Water and Wetlands

Tyger River Incinerator

For over seven years SCELP pursued a citizen suit seeking penalties and correction of more than one thousand violations of the Clean Water Act involving excess discharges of mercury and other toxic substances into the North Tyger River from a hazardous waste incinerator in Spartanburg County. The battle went all the way to the United States Supreme Court before we eventually prevailed, and the incinerator shut its doors.
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The case began in early 1992, when a review of DHEC records determined that the Laidlaw incinerator was discharging illegal amounts of mercury into the North Tyger River. DHEC data indicated that permit violations had been occurring for years with no response by DHEC. On behalf of environmental groups Friends of the Earth (FOE), Sierra Club, and Citizens Local Environment Action Network (CLEAN), SCELP filed the 60-day notice of the imminent citizen suit, in accordance with the Clean Water Act (CWA). Such notice allowed state and federal authorities to investigate the violations and take enforcement action.

In response, Laidlaw's attorneys drafted both a complaint in which DHEC sued Laidlaw and a consent order which reflected an agreement between the agency and the company. The documents were taken to a DHEC staff lawyer, signed, and returned to Laidlaw attorneys, one of whom drove to Spartanburg, paid a filing fee, and filed the suit in the state court, just to walk to a judge's office minutes later presenting the consent order dismissing the suit. The judge signed the order. It was filed the next day, ending the suit.

When FOE, Sierra Club and CLEAN filed the citizens suit in federal court, Laidlaw immediately moved to dismiss the suit, claiming that DHEC had "diligently prosecuted" an enforcement action, and that the agency's action barred the suit. Judge Joseph F. Anderson Jr. refused to dismiss the case, ordering an evidentiary hearing to determine whether DHEC's prosecution had been "diligent". At the hearing, in the fall of 1993, DHEC staff, subpoenaed by FOE, admitted the circumstances and events surrounding the suit filed in state court. The Judge then sought to determine whether DHEC had properly assessed any economic benefit reaped by Laidlaw as a result of its repeated violations. After hearing arguments, the Judge asked the EPA for its view and the agency's brief, filed in May 1994, concluded that, having failed to give due consideration to Laidlaw's economic benefit South Carolina's enforcement action was "presumptively lacking in diligence."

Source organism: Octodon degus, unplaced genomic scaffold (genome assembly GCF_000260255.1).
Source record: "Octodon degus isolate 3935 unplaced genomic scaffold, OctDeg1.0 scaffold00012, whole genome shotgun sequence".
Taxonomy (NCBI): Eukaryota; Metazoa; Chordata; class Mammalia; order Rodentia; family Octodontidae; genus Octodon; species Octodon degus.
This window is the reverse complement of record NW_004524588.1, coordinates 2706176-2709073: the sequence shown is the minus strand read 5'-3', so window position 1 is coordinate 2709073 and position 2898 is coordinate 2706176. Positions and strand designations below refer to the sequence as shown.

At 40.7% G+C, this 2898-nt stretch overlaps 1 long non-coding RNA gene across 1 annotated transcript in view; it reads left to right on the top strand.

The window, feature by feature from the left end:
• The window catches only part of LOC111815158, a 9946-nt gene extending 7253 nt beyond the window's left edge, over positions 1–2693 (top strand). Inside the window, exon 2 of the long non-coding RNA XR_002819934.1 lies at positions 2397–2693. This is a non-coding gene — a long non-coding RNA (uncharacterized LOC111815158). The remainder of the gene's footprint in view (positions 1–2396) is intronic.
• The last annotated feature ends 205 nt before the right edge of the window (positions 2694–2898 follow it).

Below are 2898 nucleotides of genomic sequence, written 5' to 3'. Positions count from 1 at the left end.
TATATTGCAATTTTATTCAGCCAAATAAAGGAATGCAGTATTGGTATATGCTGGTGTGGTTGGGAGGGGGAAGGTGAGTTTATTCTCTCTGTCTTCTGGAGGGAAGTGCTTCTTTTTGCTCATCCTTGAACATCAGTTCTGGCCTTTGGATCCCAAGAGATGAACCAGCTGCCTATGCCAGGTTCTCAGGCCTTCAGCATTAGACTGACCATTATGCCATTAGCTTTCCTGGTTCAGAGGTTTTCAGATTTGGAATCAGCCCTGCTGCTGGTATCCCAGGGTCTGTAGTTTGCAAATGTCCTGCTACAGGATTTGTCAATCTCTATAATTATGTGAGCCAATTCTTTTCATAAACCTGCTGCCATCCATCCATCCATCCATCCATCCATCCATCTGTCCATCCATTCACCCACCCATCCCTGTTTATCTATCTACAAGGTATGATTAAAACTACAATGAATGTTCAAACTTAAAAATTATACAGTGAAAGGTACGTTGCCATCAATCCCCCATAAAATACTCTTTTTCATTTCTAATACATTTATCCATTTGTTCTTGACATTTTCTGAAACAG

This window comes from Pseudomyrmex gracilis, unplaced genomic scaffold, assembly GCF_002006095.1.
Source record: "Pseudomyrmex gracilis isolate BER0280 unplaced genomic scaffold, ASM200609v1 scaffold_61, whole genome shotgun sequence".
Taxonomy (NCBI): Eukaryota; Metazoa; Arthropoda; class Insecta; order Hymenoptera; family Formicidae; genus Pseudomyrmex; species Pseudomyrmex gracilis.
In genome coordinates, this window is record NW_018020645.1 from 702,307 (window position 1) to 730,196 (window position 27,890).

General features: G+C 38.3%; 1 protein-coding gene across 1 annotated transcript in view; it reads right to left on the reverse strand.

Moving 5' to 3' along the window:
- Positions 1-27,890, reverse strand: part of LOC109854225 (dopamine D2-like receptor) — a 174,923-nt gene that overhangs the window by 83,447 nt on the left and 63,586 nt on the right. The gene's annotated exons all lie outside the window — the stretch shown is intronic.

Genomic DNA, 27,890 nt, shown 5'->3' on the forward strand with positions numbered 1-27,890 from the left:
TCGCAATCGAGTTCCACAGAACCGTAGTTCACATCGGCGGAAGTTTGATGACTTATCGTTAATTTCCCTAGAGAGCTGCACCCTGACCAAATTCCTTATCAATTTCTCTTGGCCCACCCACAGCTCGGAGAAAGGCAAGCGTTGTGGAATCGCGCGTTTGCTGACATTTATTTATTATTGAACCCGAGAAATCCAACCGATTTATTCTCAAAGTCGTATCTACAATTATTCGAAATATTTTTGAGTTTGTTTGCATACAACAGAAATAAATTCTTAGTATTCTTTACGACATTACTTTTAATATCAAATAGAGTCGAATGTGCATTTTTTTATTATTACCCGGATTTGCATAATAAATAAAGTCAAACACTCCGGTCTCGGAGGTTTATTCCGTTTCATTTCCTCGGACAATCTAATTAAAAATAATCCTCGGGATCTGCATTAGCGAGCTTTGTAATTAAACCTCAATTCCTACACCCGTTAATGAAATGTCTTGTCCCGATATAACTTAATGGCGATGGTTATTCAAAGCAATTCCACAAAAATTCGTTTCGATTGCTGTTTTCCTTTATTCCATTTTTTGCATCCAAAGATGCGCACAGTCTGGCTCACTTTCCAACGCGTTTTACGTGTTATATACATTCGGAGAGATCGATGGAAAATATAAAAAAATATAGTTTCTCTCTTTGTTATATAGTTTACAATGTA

Judge Anderson ruled in our favor in 1997, fining the company for an additional $405,000 and making it pay for our attorney fees. But in 1998 the federal appeals court in Richmond, VA, overturned his ruling, noting that because Laidlaw had begun complying with the permit, the whole case was moot and should be dismissed.

"This case was the first time I've observed the US Supreme Court. Particularly because the arguments appeared to go well, it was a wonderful experience," Jimmy Chandler said.

The US Supreme Court accepted our appeal the same year. Many environmental lawyers were worried that it had agreed to do so in order to place severe limits on citizens suits, furthering the line pushed by Justice Antonin Scalia and recent rulings adverse to our position. The Court heard arguments in October 1999. Washington, DC attorney Bruce Terris argued the case for our side and did an excellent job. The US Department of Justice made a special appearance in the case and argued in our favor.

On January 12, 2000, the US Supreme Court reversed the Court of Appeals, holding that the case was not moot and also ruling that FOE and the other plaintiffs had standing to pursue the case. The decision ended the recent trend toward more difficult standing tests and made it easier for public interest groups to establish standing in future environmental cases.

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